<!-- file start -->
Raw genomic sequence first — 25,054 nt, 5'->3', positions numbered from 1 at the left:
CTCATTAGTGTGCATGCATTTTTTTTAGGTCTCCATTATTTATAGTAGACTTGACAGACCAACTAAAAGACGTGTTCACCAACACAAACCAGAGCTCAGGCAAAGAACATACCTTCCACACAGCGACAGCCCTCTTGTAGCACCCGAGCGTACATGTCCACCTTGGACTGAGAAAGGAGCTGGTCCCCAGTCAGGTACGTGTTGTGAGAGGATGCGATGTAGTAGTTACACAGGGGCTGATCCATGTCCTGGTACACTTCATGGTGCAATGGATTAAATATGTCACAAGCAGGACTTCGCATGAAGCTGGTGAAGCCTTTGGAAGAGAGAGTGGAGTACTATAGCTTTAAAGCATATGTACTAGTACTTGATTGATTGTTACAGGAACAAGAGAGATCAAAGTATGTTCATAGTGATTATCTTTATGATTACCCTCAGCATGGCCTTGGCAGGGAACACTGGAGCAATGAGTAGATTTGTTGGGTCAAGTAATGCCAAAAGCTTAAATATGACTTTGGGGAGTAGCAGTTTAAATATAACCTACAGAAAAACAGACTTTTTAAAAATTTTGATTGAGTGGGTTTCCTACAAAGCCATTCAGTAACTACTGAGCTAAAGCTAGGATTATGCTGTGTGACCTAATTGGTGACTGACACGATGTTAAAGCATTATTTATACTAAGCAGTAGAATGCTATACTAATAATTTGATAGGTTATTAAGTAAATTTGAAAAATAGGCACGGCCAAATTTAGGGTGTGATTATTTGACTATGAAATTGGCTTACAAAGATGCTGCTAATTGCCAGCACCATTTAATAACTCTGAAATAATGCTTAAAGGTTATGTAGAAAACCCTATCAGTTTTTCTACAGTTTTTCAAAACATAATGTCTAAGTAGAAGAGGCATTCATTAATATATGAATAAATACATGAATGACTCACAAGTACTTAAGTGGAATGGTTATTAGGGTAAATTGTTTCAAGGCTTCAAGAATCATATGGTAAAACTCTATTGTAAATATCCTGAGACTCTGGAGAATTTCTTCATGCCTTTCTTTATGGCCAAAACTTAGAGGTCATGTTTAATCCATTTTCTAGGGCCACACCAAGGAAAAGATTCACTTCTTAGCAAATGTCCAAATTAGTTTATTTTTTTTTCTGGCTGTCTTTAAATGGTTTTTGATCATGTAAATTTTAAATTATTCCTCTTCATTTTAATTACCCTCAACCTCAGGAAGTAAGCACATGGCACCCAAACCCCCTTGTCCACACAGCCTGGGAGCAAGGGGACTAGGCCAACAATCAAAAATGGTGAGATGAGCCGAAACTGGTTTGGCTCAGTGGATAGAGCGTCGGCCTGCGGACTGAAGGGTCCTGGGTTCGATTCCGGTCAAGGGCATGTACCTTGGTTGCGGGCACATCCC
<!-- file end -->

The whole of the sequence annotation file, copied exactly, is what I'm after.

Raw genomic sequence first — 25,054 nt, 5'->3', positions numbered from 1 at the left:
CTCATTAGTGTGCATGCATTTTTTTTAGGTCTCCATTATTTATAGTAGACTTGACAGACCAACTAAAAGACGTGTTCACCAACACAAACCAGAGCTCAGGCAAAGAACATACCTTCCACACAGCGACAGCCCTCTTGTAGCACCCGAGCGTACATGTCCACCTTGGACTGAGAAAGGAGCTGGTCCCCAGTCAGGTACGTGTTGTGAGAGGATGCGATGTAGTAGTTACACAGGGGCTGATCCATGTCCTGGTACACTTCATGGTGCAATGGATTAAATATGTCACAAGCAGGACTTCGCATGAAGCTGGTGAAGCCTTTGGAAGAGAGAGTGGAGTACTATAGCTTTAAAGCATATGTACTAGTACTTGATTGATTGTTACAGGAACAAGAGAGATCAAAGTATGTTCATAGTGATTATCTTTATGATTACCCTCAGCATGGCCTTGGCAGGGAACACTGGAGCAATGAGTAGATTTGTTGGGTCAAGTAATGCCAAAAGCTTAAATATGACTTTGGGGAGTAGCAGTTTAAATATAACCTACAGAAAAACAGACTTTTTAAAAATTTTGATTGAGTGGGTTTCCTACAAAGCCATTCAGTAACTACTGAGCTAAAGCTAGGATTATGCTGTGTGACCTAATTGGTGACTGACACGATGTTAAAGCATTATTTATACTAAGCAGTAGAATGCTATACTAATAATTTGATAGGTTATTAAGTAAATTTGAAAAATAGGCACGGCCAAATTTAGGGTGTGATTATTTGACTATGAAATTGGCTTACAAAGATGCTGCTAATTGCCAGCACCATTTAATAACTCTGAAATAATGCTTAAAGGTTATGTAGAAAACCCTATCAGTTTTTCTACAGTTTTTCAAAACATAATGTCTAAGTAGAAGAGGCATTCATTAATATATGAATAAATACATGAATGACTCACAAGTACTTAAGTGGAATGGTTATTAGGGTAAATTGTTTCAAGGCTTCAAGAATCATATGGTAAAACTCTATTGTAAATATCCTGAGACTCTGGAGAATTTCTTCATGCCTTTCTTTATGGCCAAAACTTAGAGGTCATGTTTAATCCATTTTCTAGGGCCACACCAAGGAAAAGATTCACTTCTTAGCAAATGTCCAAATTAGTTTATTTTTTTTTCTGGCTGTCTTTAAATGGTTTTTGATCATGTAAATTTTAAATTATTCCTCTTCATTTTAATTACCCTCAACCTCAGGAAGTAAGCACATGGCACCCAAACCCCCTTGTCCACACAGCCTGGGAGCAAGGGGACTAGGCCAACAATCAAAAATGGTGAGATGAGCCGAAACTGGTTTGGCTCAGTGGATAGAGCGTCGGCCTGCGGACTGAAGGGTCCTGGGTTCGATTCCGGTCAAGGGCATGTACCTTGGTTGCGGGCACATCCC